FEB 08, 2024 6:51 PM PST

Human Hormones Promote Drug Resistance in Gonorrhea Pathogen

WRITTEN BY: Carmen Leitch

Rates of sexually transmitted infections (STIs) were getting lower in the United States for many years, but that trend has recently reversed, and STI rates are now skyrocketing. Gonorrhea is one of many STIs that has gotten significantly more common, and in 2022 alone, almost 650,000 cases were reported in the US. Worldwide, an estimated 85 million individuals are affected by the sexually transmitted bacterial infection every year. Oral contraception can prevent pregnancy, but it does nothing to protect against STIs. Now, research has even suggested that oral contraception can actually help the bacteria that causes gonorrhea, Neisseria gonorrhoeae, resist the effects of antibiotics. The findings have been reported in Nature Communications.

 	 This image depicts what was a plate culture, which underwent a 40 hour incubation period, and after being stained with oxidase reagent, revealed these numerous, small, Neisseria gonorrhoeae colonies, the causative agent for gonorrhea.

N. gonorrhoeae is bacterial pathogen that has molecular pumps that can remove antibiotics from inside itself. But hormones in the human urogenital tract help the microbe make more of these pumps so that it is better at resisting antimicrobial molecules produced by the body, or prescription antibiotics.

In this work, the researchers determined that N. gonorrhoeae carries a transcription factor, a molecule that helps control gene expression, called MtrR. This transcription factor likes to bind to hormones, including estrogen, progesterone, and testosterone, as well as the synthetic hormone ethinylestradiol, found in many birth control tablets. MtrR releases the brakes on the production of bacterial pumps, leading to the production of more of the pumps.

The investigators aimed to characterize this transcription factor, which seems to sense hormones in its environment. MtrR can take advantage of the female hormonal cycle and wait for the best time to promote growth, explained first study author and graduate student Grace Hooks. In the week before ovulation, estrogen levels rise; while progesterone levels are highest between menstruation and ovulation.

"It's kind of utilizing this sensory system to gauge where it is in this cycle and when it can best colonize," Hooks said. "It can only survive in the human host, it can't survive outside. So, it has to really be good at sensing where it is and when's the best time for colonizing."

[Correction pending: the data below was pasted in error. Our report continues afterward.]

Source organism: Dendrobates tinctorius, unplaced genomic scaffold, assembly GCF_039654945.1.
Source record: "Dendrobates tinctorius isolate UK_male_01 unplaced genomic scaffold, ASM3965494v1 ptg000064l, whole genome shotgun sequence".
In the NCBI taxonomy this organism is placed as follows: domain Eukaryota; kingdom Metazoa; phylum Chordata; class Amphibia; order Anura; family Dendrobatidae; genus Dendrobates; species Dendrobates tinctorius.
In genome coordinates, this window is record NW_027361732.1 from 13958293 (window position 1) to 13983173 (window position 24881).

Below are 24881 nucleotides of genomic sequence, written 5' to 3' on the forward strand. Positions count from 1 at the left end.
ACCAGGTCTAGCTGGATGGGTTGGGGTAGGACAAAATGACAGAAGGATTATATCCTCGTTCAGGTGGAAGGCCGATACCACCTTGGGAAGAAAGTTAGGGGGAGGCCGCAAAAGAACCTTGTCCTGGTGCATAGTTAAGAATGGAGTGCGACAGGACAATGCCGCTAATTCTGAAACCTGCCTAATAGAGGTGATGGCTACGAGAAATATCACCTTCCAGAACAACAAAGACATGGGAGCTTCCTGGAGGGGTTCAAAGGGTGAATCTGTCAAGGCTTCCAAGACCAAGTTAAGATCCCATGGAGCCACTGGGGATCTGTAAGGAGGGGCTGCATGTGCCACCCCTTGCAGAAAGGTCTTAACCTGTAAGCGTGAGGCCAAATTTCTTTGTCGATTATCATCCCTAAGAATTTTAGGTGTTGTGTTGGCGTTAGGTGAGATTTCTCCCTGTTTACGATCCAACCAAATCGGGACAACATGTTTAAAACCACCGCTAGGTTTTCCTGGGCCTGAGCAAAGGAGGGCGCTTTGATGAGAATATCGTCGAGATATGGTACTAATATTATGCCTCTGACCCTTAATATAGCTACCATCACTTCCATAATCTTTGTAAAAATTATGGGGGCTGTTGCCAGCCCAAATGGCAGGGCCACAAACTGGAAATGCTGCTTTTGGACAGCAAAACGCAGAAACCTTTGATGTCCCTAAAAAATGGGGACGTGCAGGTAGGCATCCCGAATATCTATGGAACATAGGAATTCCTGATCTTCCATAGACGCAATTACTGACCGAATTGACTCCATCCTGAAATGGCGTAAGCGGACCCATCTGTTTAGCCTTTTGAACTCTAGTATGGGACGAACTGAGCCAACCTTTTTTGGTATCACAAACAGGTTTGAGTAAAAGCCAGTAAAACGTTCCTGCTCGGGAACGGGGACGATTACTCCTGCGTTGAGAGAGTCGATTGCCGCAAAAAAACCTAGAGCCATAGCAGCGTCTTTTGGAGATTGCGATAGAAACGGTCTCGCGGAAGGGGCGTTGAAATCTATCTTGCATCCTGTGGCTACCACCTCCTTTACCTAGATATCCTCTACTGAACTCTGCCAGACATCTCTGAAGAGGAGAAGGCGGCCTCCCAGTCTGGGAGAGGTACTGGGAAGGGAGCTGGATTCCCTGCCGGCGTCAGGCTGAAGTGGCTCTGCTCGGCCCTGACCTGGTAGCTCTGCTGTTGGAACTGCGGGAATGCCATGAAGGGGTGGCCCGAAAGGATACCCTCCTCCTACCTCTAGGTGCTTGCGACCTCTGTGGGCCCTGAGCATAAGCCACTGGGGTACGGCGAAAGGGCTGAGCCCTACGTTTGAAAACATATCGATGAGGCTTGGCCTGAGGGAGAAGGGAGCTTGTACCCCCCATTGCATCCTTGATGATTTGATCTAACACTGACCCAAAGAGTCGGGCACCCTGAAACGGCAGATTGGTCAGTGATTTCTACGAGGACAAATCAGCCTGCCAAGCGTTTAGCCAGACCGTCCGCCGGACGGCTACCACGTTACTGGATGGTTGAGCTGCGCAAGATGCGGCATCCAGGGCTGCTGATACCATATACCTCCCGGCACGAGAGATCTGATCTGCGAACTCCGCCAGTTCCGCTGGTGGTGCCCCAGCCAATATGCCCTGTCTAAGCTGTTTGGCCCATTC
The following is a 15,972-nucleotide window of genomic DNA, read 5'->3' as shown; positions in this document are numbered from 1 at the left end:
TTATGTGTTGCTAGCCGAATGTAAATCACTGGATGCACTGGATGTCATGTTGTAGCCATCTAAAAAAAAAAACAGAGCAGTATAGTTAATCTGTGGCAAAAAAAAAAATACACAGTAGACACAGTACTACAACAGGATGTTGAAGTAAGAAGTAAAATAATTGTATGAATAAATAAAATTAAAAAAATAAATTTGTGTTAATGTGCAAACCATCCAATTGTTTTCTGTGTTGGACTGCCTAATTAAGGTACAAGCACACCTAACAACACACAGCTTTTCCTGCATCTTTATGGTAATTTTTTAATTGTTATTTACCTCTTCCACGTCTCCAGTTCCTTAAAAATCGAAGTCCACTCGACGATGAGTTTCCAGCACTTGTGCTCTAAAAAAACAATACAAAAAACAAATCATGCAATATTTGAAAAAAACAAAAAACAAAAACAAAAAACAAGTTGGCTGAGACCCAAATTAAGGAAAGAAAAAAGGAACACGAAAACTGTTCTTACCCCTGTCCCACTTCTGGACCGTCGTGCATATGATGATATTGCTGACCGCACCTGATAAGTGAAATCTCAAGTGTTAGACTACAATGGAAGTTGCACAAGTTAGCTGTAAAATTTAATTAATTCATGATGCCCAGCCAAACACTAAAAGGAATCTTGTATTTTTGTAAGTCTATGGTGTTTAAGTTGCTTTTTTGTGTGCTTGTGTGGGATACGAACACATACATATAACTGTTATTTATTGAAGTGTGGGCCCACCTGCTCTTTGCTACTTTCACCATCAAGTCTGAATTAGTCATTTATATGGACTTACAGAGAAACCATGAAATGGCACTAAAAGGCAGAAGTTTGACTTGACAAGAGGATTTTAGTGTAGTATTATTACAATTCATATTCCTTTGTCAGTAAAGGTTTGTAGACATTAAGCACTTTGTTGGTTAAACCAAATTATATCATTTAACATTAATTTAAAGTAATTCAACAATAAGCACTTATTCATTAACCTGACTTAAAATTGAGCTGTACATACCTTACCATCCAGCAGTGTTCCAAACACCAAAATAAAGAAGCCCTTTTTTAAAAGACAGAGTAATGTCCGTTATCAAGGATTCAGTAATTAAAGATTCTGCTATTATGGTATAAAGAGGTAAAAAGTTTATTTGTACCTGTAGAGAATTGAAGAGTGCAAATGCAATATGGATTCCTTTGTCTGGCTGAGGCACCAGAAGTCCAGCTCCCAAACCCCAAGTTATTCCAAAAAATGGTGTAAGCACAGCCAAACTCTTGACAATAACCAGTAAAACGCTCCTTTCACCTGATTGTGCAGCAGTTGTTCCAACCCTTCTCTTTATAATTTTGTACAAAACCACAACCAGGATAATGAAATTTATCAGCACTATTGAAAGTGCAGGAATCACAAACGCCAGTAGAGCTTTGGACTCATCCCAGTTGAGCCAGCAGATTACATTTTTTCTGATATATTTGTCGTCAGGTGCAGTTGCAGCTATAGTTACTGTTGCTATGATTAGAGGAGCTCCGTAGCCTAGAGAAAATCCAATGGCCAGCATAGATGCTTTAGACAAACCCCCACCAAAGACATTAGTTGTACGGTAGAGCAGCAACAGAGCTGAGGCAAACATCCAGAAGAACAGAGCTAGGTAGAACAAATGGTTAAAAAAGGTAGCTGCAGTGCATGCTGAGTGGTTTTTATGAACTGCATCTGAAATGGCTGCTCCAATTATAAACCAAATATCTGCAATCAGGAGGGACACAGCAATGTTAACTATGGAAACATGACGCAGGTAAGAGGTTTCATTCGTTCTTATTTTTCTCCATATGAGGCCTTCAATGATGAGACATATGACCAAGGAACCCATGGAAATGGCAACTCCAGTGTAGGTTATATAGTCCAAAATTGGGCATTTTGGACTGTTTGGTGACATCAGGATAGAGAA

MtrR can also help shield the pathogen from reactive oxygen species. "What this one protein does is a dual system to protect Neisseria gonorrhea," said senior study author Richard Brennan, PhD, the Chair of Biochemistry at Duke University.

Gonorrhea has been infecting humans for thousands of years, and it is now resistant to every antibiotic other than a drug called ceftriaxone, which is now not effective against every strain. That means that the pathogen has evolved to gain resistance against aminoglycosides, beta-lactams, fluoroquinolones, macrolides, sulfonamides, and tetracyclines. Ceftriaxone-resisjtant gonorrhea has also been identified in Europe and Asia, which means some strains are resistant to every available drug, and untreatable strains appear to be emerging.

Infections don't always cause symptoms in women, and if untreated, it can cause pelvic inflammatory disease and infertility. Newborns can also contract the STI during childbirth, and it may cause blindness in those individuals. Men don't have as many hormonal shifts as women, which could explain why the infection is not as severe in men. However, they can still get the disease and pass it on.

"Neisseria gonorrhoeae is an obligate human pathogen," Brennan added. "We don't know where it is the rest of the time."

Sources: Duke University, Nature Communications

About the Author
Bachelor's (BA/BS/Other)
Experienced research scientist and technical expert with authorships on over 30 peer-reviewed publications, traveler to over 70 countries, published photographer and internationally-exhibited painter, volunteer trained in disaster-response, CPR and DV counseling.
You May Also Like
Loading Comments...